I Gave Up My Singing Dream, Thanks to Vairamuthu – But No More
Chinmayi’s strength inspired me. I hope my story inspires more women.
The Quint DAILY
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1. I am not referring to all men. I have some fantastic male friends.
2. I am aware that boys and men are also subjected to sexual abuse and my support is for victims in general, it is not gender specific.
3. If any of my friends find my declaration cheap and shameful, please leave my friends list. I respect your perspective, but you need to respect me.
4. Please don't add any caste or religious or political affinity to this. I'm speaking as Bhuvana, a woman.
I'm aware that my personal life and my character will be assassinated. If you have no other work, please go ahead and get your high by slandering me. But I resent your attitude.
I had a nasty experience with Vairamuthu. It happened almost 20 years ago, but I have carried the pain in my heart for years, and I shudder every time I see his disgusting face on television.
Why didn't I come out with it then? I was scared. I had shared it with a few of my close friends who still stand by me. Back in those days, society was way narrower than it is now.
I saw so many derogatory statements about Chinmayi simply because she stepped up. I really don't care about anyone's personal life and choices but if anyone has been pained because of something, we need to stand up. I contemplated. I was worried my son would hear and read judgmental posts about me. But I'm so proud to say that he was the one who encouraged me to speak up.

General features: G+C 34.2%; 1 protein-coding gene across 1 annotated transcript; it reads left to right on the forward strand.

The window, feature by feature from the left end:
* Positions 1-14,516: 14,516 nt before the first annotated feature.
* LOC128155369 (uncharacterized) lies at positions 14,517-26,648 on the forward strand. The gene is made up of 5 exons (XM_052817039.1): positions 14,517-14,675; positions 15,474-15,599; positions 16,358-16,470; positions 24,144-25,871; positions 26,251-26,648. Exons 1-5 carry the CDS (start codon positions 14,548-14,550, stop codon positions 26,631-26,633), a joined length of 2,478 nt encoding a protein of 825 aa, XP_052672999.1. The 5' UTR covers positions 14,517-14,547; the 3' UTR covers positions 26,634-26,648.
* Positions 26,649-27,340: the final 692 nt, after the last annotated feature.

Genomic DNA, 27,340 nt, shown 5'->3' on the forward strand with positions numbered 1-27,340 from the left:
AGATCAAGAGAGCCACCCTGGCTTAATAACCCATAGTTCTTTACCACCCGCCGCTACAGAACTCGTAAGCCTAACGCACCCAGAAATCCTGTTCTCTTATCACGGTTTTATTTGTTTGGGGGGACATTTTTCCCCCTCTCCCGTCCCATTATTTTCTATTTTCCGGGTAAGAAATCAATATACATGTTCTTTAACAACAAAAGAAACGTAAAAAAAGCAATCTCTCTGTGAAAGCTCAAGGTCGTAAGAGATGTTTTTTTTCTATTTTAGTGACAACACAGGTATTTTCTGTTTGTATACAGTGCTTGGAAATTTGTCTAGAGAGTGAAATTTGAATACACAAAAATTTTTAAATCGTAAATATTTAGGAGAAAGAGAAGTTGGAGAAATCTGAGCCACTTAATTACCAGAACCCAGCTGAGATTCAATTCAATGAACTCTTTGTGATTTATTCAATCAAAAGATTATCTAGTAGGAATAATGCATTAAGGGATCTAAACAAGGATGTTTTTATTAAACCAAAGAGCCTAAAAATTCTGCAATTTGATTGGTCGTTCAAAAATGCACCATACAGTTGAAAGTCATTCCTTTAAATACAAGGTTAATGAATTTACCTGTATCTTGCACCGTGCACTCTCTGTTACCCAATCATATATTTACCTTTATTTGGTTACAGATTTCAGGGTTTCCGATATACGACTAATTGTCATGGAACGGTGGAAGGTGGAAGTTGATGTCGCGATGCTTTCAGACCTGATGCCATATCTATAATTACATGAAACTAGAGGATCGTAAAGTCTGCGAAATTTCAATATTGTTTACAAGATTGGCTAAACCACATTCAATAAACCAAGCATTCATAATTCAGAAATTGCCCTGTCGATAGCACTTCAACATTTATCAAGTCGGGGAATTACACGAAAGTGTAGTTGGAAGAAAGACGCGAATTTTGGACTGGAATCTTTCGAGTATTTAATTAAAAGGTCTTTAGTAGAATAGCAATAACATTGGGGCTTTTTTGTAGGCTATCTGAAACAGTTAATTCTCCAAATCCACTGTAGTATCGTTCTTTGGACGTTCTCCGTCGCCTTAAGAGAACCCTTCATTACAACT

Vairamuthu and Trichy Sarathas:
I have nothing against Sarathas. No complaint. No issue. I’m mentioning Sarathas only because it was for Sarathas’ jingle that I met Vairamuthu. The recording was in Joy Studio, Rangarajapuram, Directors Colony. The studio is not in operation now, I'm mentioning it for documentation.
Vairamuthu penned the lyrics for the jingle and was also producing the project. He was “impressed” with my voice and Tamil diction. He took my number and told me to meet him with my demo at his office, which was in Trustpuram then. I gave him the demo.
Subsequently, he started contacting me on the phone. It was harmless conversation, initially. We discussed Bharathi, Thi Janakiraman, Sivaji Ganesan, MSV, Ilayaraja etc. Slowly, Panmai (many) became Orumai (one). Well, I didn't mind.
One day, he told me that not only do I have a great voice, but I am also an intelligent woman. “Oru arivupoorvamana pannai naan thedik kondirundhen. En thedal unnil mudindhuvidumo?”’ (“I was searching for an intelligent, attractive woman. Will my search end with you?”)
Discomfort started creeping in. “Un kangal enna koorvaalaa? En kavidhaye thunduthundaagi un kaalil kidakkiradhe.” (“Are your eyes sharpened swords? My poetry lies in pieces at thy feet.”)
I told him I was uncomfortable. The next day, he called again. He told me he would be going to Malaysia the following week and asked if I wanted to join. I said, “Do you want me for singing or anchoring?”
He said, “Neither.”
Though I understood what he said, I spoke like I didn't. Then came the dagger. “Idhu kooda puriyalaya? Nee enna chinna penna? Pattum padama nadandhukitta unlife settled.” (“Don’t you even understand this? Are you a little girl? If you behave compliantly and discreetly, consider your life settled.”)